A realtor, his client, and his client’s son were put in handcuffs while showing a home last week in Wyoming, Michigan.

Police have since called the interaction one where “officers responded appropriately.”

Realtor Eric Brown and his client Roy Thorne said they and Throne’s son Sammy were racially profiled when the pair—and Roy’s son—were cuffed on Aug. 1 during a home viewing, according to WOOD TV. Two weeks before, a man was arrested breaking into the Sharon Avenue SW home, and a neighbor called the police when they saw Brown and Thorne enter the home after the homeowner asked them to watch the property. 

“Last week Saturday the police came out … there was a young Black man that was squatting in a home that’s for sale, and I know they came and took him away and towed his car away. Well, he’s back there again,” the caller told dispatch, according to audio from WOOD TV. “The car’s sitting out front.”

When police arrived, they called everyone out of the home. Thorne was quickly handcuffed and WDPS shows an officer point a gun at him, as he explained that he was the agent’s client. Brown then showed the officers his license and was uncuffed two minutes after being detained. Both men and Thorne’s son were eventually uncuffed and officers apologized to them.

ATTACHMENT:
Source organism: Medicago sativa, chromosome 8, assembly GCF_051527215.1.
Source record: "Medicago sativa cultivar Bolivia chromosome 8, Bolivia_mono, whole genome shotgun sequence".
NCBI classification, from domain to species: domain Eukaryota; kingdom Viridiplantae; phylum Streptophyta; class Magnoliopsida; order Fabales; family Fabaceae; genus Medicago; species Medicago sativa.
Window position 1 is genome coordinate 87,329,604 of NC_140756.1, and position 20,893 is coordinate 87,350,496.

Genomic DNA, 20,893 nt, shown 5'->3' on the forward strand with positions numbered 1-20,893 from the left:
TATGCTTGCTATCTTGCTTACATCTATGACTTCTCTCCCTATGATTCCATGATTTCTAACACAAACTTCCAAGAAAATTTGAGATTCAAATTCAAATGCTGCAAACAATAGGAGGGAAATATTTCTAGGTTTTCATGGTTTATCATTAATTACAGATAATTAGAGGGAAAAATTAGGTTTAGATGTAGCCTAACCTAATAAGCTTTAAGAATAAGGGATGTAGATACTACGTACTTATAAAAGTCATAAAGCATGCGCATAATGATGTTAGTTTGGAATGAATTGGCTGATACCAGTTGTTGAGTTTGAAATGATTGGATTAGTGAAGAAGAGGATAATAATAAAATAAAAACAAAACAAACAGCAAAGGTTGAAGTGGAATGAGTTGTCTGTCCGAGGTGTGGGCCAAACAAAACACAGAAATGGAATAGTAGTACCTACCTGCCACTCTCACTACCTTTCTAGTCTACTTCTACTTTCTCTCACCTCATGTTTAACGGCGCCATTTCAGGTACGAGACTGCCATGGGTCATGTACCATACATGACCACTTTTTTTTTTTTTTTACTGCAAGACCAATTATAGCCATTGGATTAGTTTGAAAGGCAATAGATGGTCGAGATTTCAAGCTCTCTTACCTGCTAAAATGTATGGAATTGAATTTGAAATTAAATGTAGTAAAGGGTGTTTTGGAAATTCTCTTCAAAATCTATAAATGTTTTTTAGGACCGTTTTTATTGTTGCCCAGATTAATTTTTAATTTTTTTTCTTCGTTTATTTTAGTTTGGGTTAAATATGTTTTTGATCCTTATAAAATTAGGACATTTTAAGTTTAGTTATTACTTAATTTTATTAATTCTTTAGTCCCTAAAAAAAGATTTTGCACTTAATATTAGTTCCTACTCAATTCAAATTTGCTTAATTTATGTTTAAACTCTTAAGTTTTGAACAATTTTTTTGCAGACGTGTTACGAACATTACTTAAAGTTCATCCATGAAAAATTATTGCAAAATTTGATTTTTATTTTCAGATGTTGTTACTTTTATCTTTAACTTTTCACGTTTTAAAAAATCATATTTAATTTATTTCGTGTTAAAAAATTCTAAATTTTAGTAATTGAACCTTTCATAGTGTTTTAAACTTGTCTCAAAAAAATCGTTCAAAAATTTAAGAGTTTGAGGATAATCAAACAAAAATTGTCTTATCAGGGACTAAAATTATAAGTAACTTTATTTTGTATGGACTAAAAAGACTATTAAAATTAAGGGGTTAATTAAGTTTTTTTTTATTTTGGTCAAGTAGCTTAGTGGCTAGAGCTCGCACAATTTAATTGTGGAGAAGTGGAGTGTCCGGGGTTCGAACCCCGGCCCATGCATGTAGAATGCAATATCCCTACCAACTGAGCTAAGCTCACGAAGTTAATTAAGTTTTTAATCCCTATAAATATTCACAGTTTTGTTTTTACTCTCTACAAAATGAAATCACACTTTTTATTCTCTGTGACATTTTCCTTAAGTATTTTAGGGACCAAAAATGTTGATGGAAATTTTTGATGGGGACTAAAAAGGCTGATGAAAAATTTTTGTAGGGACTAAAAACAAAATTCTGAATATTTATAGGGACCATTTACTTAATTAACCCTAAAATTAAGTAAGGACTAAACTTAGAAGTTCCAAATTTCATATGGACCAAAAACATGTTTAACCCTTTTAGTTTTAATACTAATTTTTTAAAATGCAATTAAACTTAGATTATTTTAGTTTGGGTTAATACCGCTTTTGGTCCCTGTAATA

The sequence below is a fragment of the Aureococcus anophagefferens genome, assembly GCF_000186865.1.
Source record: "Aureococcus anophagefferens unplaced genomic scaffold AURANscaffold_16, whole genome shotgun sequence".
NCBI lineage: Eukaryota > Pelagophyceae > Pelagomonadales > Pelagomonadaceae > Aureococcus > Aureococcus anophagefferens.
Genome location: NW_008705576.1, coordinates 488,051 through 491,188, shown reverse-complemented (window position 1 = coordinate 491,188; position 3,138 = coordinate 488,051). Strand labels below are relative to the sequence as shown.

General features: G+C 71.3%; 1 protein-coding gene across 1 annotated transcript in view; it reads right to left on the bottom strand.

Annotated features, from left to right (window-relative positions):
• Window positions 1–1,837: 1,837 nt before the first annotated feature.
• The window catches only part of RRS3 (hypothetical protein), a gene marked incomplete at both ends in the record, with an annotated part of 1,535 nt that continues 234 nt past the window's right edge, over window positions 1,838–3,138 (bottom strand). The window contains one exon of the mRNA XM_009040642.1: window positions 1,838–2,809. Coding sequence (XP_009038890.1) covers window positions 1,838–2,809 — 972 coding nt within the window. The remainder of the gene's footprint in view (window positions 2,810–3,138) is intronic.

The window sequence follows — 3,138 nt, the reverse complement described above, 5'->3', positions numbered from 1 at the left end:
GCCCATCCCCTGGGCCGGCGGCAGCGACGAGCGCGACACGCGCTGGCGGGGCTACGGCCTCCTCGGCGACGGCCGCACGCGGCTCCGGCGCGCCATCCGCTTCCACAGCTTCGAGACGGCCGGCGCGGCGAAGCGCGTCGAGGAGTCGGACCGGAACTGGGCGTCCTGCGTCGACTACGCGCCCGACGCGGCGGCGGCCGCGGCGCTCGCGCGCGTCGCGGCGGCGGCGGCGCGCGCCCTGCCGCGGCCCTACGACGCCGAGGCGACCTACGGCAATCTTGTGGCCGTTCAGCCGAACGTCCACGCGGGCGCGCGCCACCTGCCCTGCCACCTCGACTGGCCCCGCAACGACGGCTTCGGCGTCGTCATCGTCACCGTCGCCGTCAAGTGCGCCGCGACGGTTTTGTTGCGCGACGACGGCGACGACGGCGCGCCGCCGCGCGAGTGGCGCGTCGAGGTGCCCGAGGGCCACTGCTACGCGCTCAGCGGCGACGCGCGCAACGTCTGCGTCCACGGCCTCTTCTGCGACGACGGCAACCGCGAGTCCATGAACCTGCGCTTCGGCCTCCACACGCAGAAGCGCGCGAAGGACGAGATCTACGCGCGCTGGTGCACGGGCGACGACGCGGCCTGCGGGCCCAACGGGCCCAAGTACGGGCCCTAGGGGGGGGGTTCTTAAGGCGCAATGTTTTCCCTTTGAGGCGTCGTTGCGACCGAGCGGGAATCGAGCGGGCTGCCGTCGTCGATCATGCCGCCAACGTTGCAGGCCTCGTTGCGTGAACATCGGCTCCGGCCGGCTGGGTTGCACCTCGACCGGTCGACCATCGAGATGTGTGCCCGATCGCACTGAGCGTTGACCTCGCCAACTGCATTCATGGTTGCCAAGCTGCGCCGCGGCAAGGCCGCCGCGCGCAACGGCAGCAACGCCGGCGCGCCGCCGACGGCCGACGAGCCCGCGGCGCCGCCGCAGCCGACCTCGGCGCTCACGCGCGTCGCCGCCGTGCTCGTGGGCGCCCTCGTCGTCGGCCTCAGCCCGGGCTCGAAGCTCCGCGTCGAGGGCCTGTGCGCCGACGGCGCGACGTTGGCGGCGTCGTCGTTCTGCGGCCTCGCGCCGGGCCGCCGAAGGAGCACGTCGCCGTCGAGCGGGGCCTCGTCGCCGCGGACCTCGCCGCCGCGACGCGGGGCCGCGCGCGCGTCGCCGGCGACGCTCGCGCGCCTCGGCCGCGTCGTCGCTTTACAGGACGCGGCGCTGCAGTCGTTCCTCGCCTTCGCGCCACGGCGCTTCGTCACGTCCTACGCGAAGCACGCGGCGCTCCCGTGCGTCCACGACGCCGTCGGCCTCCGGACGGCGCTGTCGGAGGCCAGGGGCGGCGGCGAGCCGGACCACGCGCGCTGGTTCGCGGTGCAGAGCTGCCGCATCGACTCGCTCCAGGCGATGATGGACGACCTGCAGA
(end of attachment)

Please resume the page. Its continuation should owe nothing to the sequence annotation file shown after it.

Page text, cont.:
“Community members and the media have asked for a response regarding whether or not the race of the Realtor and his clients played a role in the police response to this incident,” a Wyoming Department of Public Safety statement read after the incident. “After a thorough internal review of the actions of each of our public safety officers who responded to this incident, we have concluded race played no role in our officers’ treatment of the individuals who were briefly detained, and our officers responded appropriately. While it is unfortunate that innocent individuals were placed in handcuffs, our officers responded reasonably and according to department policy based on the information available to them at the time.”

“When you have several guns pointed at you and they tell you to turn around, it does something to you,” Brown said.

The men are now in talks with a lawyer, and claim they want emotional support following the incident “to heal as fast as we can,” according to NBC News.

“They didn’t come there to talk. The way that they moved around the house, Roy with his military training recognized that posturing. It flipped from we’re showing a house to we need to make it out of here alive,” he said. “I trusted that we were in danger, very serious danger.”